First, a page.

Let’s do community Caps fans. We need it more than ever!
Remember back in May 2018 when the Capitals surpassed previous expectations and entered the final round of the NHL Playoffs? Remember when Caps fans went crazy as their team returned from Las Vegas tied in the series 1-1 to play their first home ice game on June 2nd? Continue reading “A June Caps Fans will Never Forget”
Braden Holtby has been a rock for the Washington Capitals in net throughout the years he’s played for them. He won the Vezina Trophy in 2016 and helped bring home the Stanley Cup to Washington D.C. last year. With contract extension talks looming social media, some questions arise whether the Caps should retain his services or move on to one of the young guns down in Hershey.
One of Holtby’s most memorable NHL moments was hands down “The Save” during the 2018 Stanley Cup Finals when he robbed Vegas Golden Knights’ forward Alex Tuch with the stick on an open net chance. He has flashed greatness for many years for the Caps, but he has also let in some softies. In perspective, what goalie hasn’t let in goals that should’ve been saved? Some fans believe he has let in too many and is not worth the pay he’s expected to ask for when it comes to contractual talk.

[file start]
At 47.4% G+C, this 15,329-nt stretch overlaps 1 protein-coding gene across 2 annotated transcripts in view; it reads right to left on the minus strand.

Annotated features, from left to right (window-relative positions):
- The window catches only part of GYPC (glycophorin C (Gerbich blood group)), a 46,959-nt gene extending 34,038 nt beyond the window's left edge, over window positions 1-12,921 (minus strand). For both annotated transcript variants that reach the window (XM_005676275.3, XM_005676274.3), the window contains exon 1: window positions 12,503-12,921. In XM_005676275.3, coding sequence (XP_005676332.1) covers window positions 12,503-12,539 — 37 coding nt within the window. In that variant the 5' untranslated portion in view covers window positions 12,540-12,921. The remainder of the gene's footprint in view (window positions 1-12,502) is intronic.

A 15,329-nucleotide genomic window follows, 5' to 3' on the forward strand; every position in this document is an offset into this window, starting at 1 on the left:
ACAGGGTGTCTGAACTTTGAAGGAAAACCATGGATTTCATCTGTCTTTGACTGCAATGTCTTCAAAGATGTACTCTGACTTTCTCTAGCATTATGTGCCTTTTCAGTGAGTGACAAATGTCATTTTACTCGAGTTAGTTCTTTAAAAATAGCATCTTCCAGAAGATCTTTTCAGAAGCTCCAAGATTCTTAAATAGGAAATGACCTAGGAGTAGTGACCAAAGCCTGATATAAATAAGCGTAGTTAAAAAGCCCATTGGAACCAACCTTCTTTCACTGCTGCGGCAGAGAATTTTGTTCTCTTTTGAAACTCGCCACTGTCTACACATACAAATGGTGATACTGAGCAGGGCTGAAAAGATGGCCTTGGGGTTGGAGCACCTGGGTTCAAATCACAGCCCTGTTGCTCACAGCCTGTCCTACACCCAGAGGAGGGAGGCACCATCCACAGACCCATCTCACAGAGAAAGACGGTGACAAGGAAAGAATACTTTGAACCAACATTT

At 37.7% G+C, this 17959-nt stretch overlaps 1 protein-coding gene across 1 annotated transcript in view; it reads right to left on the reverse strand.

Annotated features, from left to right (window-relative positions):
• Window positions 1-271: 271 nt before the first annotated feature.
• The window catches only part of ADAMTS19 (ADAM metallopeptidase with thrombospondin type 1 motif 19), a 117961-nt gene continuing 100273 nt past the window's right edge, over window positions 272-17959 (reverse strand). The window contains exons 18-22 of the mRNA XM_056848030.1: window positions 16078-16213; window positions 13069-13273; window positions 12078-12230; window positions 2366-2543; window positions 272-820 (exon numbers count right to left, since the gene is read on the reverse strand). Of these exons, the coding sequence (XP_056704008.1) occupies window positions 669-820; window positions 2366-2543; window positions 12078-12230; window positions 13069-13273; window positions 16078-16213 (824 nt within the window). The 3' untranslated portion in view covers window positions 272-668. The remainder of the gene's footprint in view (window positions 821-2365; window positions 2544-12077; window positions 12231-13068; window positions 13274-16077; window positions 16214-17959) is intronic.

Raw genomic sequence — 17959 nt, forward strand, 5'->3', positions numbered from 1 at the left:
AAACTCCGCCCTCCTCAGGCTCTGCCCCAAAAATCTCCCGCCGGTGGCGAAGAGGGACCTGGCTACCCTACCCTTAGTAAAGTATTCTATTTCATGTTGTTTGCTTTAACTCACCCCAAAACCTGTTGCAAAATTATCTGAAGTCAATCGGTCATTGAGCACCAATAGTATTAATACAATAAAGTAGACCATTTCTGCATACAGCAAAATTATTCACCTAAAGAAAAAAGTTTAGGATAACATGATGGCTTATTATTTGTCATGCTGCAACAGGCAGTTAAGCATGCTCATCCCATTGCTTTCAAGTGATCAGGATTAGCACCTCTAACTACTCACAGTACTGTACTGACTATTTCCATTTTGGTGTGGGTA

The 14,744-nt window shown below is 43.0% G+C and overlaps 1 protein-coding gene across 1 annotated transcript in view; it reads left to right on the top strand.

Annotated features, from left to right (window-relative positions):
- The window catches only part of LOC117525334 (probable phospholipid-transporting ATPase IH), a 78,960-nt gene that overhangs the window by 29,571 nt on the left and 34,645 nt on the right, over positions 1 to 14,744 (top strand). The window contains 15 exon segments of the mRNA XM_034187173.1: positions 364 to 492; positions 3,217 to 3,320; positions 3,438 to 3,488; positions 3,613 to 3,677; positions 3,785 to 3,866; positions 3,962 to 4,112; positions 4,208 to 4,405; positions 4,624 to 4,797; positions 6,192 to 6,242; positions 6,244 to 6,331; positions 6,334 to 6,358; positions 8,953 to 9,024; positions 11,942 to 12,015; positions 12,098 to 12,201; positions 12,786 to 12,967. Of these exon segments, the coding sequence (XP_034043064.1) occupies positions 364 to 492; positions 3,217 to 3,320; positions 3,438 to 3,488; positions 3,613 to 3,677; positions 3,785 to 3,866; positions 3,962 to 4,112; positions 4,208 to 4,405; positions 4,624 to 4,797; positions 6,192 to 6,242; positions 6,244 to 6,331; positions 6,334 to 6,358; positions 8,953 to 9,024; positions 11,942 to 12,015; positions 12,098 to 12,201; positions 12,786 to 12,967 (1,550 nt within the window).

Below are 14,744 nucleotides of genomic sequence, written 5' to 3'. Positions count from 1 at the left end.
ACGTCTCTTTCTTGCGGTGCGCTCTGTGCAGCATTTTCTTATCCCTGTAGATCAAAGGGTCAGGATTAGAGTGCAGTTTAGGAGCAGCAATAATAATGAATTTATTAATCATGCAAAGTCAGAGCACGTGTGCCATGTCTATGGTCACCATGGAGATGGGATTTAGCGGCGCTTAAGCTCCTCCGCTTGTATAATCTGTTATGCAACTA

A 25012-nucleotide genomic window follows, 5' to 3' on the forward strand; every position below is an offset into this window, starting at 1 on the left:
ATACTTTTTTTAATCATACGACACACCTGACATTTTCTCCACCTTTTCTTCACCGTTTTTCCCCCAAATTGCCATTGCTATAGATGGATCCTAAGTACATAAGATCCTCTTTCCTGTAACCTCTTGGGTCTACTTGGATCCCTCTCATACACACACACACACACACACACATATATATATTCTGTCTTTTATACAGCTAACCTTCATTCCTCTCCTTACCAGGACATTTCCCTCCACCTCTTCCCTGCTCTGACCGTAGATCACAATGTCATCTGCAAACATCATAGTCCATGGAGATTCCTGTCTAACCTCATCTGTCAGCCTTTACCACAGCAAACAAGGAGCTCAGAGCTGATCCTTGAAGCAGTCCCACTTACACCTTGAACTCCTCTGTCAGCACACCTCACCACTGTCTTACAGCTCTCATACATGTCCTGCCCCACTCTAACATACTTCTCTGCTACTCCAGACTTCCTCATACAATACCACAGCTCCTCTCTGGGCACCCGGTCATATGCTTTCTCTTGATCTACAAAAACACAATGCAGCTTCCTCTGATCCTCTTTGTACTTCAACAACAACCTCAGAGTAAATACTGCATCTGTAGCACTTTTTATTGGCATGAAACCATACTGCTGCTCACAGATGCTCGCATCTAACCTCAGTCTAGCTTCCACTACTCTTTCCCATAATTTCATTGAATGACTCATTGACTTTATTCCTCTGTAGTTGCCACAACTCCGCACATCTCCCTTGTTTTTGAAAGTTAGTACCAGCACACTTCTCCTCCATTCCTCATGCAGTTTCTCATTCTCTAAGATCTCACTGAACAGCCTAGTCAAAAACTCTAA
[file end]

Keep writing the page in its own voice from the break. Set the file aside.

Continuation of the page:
Hershey Bears’ net-minding duo, Vitek Vanacek and Sergei Samsonov, have been brought into the discussion quite a bit on whether or not they should be given a look next season. With the three-year extension given to Pheonix Copley, I doubt they would be forced into an NHL role, but you never know.
Holtby this season posted 32-19-5 (W-L-OTL) record this regular season with a .911 save percentage. Not too bad and enough for the Caps to win the Metro division. We can all make our own opinion and judgement on the Canadian goaltender, but at the end of the day, it’s all a scheme in General Manager Brian MacLellan‘s eyes. We’ll just have to wait and see if he believes in Holtby enough to bring him back, or decide to let him go.
Now, I’m not going to sit here and preach how much we dislike Ryan Reaves or how dirty the hit was on Tom Wilson. I am going to give my honest analysis of the hit, the disciplinary action given, and my final thoughts.
Image from The Athletic